"The scope of being prohibited goes well beyond the three Ps." - he says. "Be prohibited! is an aesthetic suggestion, a suggestion that forms a life course, a suggestion that ignores every kind of legal, economic and cultural prohibition" (22). This is why it can be called being prohibited as an existential condition life plan, in other words, independent from the unforeseeable development of the nature of world systems, because the condition for achieving freedom is the state of permanent difference, the constant rebuttal, erosion, passionately furious clobbering of the guile or aggressive conventions of art and society. Be prohibited is the pessimistic yet realistic program of ceaseless opposition, called for by the claim for intellectual and existential freedom. "Contrary to the rumours circulated by the hierarchical elite culture, it has become clear that I am free if I demonstrate my freedom. That is, I should do precisely what the traditional signs: - ‘PROHIBITED!’ - conceal: - ‘PERMITTED!’" (23).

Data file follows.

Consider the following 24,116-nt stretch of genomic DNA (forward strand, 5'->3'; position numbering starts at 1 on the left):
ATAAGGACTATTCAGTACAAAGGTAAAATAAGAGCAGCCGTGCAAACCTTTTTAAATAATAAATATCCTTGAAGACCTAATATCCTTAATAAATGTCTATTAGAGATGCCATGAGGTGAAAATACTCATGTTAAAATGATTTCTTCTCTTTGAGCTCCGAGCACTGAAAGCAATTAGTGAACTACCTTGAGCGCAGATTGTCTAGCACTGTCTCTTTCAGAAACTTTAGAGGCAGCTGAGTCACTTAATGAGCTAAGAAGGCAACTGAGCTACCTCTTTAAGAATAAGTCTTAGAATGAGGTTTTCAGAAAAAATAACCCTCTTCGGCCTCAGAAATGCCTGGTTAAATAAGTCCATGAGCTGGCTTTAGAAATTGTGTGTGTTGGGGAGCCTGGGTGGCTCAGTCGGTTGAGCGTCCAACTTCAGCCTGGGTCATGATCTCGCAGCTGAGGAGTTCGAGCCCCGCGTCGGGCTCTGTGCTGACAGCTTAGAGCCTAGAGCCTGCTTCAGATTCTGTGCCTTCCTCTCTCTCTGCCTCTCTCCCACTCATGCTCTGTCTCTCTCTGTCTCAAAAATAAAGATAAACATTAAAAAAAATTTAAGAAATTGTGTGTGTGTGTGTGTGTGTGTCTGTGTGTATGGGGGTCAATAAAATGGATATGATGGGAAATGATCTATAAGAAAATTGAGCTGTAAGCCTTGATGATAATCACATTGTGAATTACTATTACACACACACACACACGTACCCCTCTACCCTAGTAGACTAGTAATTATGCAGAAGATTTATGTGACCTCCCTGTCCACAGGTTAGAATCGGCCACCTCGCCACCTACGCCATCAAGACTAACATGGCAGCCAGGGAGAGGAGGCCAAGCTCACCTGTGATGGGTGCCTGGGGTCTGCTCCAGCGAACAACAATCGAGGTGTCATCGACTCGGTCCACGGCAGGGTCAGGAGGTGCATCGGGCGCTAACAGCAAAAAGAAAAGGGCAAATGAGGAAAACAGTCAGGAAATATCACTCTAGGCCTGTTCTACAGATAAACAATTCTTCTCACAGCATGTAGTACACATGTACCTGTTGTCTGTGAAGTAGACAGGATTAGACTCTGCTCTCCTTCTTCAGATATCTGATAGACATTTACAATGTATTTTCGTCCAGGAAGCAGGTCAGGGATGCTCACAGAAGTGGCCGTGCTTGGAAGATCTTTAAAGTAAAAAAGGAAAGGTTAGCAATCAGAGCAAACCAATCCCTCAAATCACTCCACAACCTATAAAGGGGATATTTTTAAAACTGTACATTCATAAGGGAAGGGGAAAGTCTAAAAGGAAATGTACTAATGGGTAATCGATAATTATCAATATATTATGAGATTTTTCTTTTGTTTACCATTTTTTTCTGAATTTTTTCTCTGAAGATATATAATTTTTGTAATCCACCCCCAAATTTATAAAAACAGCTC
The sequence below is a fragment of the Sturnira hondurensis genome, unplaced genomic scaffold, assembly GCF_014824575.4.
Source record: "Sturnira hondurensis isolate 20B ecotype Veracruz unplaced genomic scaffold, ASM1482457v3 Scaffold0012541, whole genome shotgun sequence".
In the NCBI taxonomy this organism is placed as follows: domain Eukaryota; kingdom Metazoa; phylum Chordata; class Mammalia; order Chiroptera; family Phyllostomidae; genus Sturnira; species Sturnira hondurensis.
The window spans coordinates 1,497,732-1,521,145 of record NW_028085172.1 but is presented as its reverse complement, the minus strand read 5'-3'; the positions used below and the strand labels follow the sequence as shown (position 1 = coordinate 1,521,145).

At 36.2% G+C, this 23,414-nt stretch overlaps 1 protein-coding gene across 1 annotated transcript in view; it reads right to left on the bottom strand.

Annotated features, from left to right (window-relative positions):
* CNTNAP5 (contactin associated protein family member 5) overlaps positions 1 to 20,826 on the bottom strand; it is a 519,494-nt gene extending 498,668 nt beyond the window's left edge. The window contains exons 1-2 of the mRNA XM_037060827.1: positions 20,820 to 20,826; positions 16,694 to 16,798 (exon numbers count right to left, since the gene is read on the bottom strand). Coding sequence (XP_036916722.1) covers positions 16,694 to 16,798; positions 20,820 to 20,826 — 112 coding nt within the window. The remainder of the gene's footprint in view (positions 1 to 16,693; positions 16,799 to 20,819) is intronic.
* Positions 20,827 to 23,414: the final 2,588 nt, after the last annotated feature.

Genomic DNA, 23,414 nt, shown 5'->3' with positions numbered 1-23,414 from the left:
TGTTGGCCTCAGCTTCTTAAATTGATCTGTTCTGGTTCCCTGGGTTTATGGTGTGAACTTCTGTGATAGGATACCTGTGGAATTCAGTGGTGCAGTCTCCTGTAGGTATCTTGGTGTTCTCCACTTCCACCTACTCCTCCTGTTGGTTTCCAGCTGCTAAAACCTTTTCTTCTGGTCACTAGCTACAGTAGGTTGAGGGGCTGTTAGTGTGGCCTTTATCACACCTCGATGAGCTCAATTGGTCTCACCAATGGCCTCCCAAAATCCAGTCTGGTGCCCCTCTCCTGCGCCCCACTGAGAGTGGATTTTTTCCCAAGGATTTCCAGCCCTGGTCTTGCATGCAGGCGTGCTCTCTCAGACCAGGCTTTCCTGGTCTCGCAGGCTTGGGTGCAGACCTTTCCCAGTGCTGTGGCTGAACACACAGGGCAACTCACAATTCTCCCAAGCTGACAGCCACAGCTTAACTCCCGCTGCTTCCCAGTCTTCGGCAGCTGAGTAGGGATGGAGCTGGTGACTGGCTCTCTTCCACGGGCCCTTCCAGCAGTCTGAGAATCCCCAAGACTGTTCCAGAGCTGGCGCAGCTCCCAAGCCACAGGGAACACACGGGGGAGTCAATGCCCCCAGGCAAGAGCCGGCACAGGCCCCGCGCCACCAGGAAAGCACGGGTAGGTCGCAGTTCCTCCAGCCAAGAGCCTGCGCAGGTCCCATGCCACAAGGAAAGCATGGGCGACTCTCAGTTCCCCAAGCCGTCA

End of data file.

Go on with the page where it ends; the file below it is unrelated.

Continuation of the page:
In the existential relation of state power, however, this condition of being prohibited came to a termination. Tamás Szentjóby was first interrogated as a witness in the Haraszti-trial concerning Piece Rate, soon after which, on 18 October 1974, the police searched his apartment and confiscated the manuscript of Konrád & Szelényi’s The Intellectuals on the Road to Class Power, which he was going to photograph due to the impossibility of other forms of multiplication. The outcome is well-known: Szelényi and Szentjóby "accepted" the offer to emigrate. János Veto’s photograph from 1975 was taken at the airport before take-off (24), and juxtaposed at the exhibition with the émigré’s pillow, it is a symbolical closure to the period of Hungarian neo-avant-garde.